Misrepresentation and unwelcome solicitations seem to be a common problem for job-seekers who post their resumes on the job boards. One reader wrote: “Here’s a quick overview of my experience with job boards over the last three months:
- An interview with a career consultant who represented himself as a headhunter/recruiter.
- An interview with another headhunter associated with a job board.
- Requests for resumes from many other job-search Web sites.
- No feedback whatsoever from applications to listed jobs out of perhaps 75-80 occurrences.
Q: Should I be concerned about privacy violations and identity theft when I post my resume on the boards?
A: Unfortunately, yes.
As mentioned earlier, security breaches have resulted in leaked resume information affecting many job-board users. Pam Dixon, head of the World Privacy Forum, warns that many job sites still let too much information from resumes posted online get into the hands of third parties through online “cookies” that monitor Web surfing. To help prevent these violations, Dixon offers Privacy Tips for Online Job Seekers.
Q: I don’t want my current employer to see that my resume has been submitted to a job board, nor do I want any employers to contact my current employer. What can I do?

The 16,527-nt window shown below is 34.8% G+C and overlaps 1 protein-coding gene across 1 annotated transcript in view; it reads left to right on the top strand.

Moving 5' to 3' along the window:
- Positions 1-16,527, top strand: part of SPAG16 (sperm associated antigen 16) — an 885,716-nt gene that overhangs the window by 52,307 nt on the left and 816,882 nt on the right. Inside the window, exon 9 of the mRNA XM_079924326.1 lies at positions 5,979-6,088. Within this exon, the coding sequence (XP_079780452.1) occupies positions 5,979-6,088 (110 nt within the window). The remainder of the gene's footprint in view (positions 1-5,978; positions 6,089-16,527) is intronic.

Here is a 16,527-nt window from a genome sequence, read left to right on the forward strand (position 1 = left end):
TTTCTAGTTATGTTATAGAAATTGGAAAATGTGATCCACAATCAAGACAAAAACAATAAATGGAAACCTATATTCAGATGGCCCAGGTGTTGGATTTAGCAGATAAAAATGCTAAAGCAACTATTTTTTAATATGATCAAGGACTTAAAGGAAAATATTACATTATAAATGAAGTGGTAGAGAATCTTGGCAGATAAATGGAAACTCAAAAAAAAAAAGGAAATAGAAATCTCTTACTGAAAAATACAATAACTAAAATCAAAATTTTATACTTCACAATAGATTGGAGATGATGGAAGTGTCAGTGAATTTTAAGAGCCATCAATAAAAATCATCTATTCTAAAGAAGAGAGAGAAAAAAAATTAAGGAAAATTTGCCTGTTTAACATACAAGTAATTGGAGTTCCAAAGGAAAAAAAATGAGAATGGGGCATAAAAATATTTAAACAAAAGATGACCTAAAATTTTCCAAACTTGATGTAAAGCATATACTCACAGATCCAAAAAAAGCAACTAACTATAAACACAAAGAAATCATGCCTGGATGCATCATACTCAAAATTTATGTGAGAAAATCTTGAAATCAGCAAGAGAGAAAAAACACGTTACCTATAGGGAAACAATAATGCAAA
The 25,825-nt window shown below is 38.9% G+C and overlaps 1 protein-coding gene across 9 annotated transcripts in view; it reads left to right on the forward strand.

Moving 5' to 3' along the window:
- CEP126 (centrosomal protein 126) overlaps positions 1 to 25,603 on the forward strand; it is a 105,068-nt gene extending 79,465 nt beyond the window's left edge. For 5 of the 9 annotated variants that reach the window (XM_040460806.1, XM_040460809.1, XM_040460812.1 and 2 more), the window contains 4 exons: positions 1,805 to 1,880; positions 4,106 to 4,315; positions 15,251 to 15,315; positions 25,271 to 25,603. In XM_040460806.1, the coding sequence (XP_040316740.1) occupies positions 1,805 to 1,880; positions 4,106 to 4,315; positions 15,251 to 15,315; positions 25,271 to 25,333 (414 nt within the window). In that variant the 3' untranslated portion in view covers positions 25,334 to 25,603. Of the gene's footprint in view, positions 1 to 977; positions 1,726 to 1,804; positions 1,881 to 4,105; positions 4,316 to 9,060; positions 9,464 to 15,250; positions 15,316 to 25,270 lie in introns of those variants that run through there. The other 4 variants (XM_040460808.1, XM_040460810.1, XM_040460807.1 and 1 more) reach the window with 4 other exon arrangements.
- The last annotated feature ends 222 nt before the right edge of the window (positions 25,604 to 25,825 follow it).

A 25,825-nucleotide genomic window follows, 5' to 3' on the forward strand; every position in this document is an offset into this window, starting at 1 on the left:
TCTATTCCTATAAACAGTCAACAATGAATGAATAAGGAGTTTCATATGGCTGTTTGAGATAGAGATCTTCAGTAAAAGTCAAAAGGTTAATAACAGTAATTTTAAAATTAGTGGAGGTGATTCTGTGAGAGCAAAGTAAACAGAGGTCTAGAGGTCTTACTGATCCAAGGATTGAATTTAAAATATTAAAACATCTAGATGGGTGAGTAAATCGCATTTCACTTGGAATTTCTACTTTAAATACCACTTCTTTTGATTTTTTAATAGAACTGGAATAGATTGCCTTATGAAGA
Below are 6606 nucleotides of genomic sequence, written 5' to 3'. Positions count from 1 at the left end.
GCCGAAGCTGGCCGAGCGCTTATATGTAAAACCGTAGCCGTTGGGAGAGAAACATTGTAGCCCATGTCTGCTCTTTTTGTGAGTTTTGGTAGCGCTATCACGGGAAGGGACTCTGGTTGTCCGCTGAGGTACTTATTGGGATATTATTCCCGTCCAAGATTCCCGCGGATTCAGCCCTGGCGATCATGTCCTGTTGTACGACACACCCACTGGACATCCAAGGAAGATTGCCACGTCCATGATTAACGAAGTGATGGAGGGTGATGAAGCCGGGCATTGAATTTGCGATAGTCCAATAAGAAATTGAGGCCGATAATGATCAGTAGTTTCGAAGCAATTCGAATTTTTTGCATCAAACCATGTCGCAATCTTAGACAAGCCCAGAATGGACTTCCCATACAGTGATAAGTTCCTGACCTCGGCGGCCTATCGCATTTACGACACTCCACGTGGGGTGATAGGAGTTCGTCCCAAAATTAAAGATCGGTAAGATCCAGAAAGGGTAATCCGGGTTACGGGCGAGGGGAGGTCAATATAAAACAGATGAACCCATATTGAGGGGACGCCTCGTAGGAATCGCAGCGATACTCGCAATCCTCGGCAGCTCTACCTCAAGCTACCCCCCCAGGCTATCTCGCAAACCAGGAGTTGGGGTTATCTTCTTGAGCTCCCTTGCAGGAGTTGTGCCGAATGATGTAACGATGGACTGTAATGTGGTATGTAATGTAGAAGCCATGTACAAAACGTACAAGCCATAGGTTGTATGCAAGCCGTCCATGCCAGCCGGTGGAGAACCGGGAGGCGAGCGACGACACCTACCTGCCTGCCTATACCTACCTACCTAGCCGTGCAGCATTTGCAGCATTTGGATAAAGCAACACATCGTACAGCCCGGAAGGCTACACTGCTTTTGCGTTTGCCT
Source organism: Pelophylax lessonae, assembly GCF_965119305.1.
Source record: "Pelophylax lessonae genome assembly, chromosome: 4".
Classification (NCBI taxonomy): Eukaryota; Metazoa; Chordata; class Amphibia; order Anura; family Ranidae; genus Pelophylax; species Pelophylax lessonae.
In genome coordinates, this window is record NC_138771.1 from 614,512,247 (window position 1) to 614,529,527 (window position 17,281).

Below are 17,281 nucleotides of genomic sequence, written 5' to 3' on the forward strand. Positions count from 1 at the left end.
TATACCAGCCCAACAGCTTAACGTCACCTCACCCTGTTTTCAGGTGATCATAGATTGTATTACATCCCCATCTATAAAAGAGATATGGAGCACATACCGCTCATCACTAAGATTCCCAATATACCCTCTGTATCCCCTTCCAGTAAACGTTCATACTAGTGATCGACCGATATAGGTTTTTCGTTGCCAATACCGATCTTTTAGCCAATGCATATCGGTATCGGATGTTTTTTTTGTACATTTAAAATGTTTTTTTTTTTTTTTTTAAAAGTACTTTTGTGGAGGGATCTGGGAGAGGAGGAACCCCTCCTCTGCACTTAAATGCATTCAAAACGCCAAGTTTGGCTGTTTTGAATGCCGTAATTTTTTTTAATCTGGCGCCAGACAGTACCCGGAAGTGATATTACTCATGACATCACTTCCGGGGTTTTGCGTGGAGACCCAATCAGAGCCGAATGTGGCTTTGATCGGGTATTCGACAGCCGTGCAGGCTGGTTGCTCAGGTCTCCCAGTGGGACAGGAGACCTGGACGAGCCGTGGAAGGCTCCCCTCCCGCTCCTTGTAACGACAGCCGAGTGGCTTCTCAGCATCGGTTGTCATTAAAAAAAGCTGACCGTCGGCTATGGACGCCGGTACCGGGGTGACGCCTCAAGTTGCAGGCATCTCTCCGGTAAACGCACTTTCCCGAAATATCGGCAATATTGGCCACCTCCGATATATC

A: The most reputable job boards offer “confidential” settings.
Select the identity-revealing information that you want blocked out. Some boards enable you to set up an e-mail account with them so you don’t have to reveal your real e-mail address. And to keep employers from contacting your current employer, substitute “confidential” or “current employer” for the name of your employer on your resume or resume-submission form.
Q: It seems like some postings aren’t for real jobs or the postings are outdated. How can I avoid those situations?
Indeed, some of the jobs posted on job boards aren’t real or the postings are outdated, reports Stacey Bradford of The Wall Street Journal. Employers sometimes post these “fantasy jobs” as a sort of fishing expedition to check out the available talent. Bradford advises job-seekers to “avoid listings with vague job descriptions or those posted by anonymous recruiters.” An obvious approach to avoid outdated postings is to check the posting date. When a job board asks to be listed on Quintessential Careers, we always ask about the currency of their listings. Postings that appear directly on company career sites may also be more current than those on job boards.